Leonidas at Thermopylae is an oil on canvas painting by French artist Jacques-Louis David. The work currently hangs in the Louvre in Paris, France. The massive painting has the dimensions of about thirteen feet by seventeen and a half feet and was completed in 1814. The convoluted piece took David almost fifteen years to complete, with him separating his work into two periods from 1799 to 1803 and 1813-1814. Leonidas at Thermopylae was purchased, along with The Intervention of the Sabine Women, in November of 1819 for 100,000 francs by Louis XVIII, the king of France at the time. The piece shows the Spartan king Leonidas prior to the Battle of Thermopylae. David's pupil Georges Rouget collaborated on it.
The crowded and theatrical scene that David depicts takes place in a time of war, seemingly in Greece from the Greek temple and temperate mountains in the background. The war we see is the Battle of Thermopylae, which took place in 480 B.C. Thermopylae, which is a Greek word that means “hot gates,” was chosen to be the perfect place for this battle because of its mountainous geography and narrow passageway. This helped the Greeks hold a better stand against the Persians who were invading the area. King Leonidas, the Spartan leader, “delayed the invasion of Darius I and the Persians…by sacrificing himself and his men to give the Greeks the time they needed to organize an ultimately victorious resistance” in the long run. While this act of bravery and sacrifice by King Leonidas and his three hundred soldiers proved to be a defeat at the time, it inspired David during France’s own internal war.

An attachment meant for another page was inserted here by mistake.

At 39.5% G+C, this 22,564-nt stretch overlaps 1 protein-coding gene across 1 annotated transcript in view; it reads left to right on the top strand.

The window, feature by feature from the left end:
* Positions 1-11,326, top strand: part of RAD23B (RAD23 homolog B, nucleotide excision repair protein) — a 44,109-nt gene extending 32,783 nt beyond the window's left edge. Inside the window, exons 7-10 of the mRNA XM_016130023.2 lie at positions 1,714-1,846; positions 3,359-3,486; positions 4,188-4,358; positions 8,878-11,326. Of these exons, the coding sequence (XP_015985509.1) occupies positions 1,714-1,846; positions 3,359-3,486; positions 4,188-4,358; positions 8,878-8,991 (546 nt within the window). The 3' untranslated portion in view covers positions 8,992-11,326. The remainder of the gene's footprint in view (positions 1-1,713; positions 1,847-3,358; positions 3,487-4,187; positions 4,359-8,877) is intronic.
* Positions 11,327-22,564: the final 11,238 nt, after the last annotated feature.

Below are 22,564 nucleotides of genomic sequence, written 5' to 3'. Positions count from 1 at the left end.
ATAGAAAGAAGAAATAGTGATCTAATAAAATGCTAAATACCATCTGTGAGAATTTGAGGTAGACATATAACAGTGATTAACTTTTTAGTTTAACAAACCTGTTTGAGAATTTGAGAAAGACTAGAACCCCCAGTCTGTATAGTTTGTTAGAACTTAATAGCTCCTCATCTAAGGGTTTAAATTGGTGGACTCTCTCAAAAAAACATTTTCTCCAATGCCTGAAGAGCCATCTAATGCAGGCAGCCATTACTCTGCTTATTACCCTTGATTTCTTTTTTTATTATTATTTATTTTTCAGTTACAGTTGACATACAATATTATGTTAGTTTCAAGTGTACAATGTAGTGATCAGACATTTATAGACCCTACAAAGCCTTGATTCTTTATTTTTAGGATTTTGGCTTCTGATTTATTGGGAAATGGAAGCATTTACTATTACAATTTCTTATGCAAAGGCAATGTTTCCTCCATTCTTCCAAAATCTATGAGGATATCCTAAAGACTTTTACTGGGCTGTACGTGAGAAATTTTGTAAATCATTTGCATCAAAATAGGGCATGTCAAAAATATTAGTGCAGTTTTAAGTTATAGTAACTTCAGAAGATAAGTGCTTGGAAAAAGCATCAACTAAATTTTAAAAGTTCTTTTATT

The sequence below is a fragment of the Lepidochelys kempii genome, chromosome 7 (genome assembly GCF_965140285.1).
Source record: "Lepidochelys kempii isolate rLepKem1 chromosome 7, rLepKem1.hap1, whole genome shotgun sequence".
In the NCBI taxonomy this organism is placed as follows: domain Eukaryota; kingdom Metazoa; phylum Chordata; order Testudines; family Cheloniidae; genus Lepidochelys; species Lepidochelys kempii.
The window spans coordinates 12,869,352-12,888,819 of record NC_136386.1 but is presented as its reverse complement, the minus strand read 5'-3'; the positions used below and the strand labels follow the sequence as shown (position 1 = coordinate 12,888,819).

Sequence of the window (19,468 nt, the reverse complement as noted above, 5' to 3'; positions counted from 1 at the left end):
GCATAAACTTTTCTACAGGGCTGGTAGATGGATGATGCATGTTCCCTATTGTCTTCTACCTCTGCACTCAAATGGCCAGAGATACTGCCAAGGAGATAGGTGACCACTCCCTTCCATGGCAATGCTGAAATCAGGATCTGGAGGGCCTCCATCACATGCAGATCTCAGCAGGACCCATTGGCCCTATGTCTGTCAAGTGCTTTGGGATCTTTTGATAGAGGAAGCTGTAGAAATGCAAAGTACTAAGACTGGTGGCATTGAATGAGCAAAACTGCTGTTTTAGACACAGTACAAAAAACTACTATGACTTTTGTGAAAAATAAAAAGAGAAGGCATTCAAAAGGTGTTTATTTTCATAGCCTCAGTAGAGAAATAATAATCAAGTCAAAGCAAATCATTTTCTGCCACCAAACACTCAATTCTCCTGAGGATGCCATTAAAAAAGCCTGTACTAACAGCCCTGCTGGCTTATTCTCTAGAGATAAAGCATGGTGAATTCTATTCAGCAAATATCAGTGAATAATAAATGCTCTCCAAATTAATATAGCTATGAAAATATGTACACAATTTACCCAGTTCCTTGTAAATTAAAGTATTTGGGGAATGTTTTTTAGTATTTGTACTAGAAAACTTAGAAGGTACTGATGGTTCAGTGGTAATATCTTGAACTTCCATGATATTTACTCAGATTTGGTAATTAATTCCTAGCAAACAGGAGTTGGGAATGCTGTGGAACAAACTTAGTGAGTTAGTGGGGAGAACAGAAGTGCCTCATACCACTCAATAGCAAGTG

When David painted Leonidas at Thermopylae, France was experiencing the fall of the First French Empire under Napoleon Bonaparte. David felt that France needed a hero to sacrifice himself for the greater good of his country, and the story of Leonidas and the Battle of Thermopylae inspired him. This was all taking place during the French Revolution where enemy soldiers were closing in on the French borders; these events are similar to how the Spartans felt during the Battle at Thermopylae, the core theme of David’s painting.
When Napoleon Bonaparte saw the exhibit of David’s latest paintings in 1799, “he criticized the lack of action and the fixed poses of the warriors in The Sabine Women.” This critique by one of David’s heroes compelled David to return to what he thought of as the Academy’s primary principles, Greek classical art. This masterpiece is one in which fully features not only the principles, but also the Greek subjects to convey the heroic nature of this historical battle.
David made many sketches before the final oil on canvas composition was executed. A sketch dating back to 1814 is a compositional study that was completed in two separate parts, leaving the final result somewhat choppy and overworked. There are a few differences between this compositional study and the final painting, one of which being a more full view of the background which resulted from the removal of trees and branches from the earlier sketch. Classical male figures were included from the beginning of David's sketches for Leonidas at Thermopylae.
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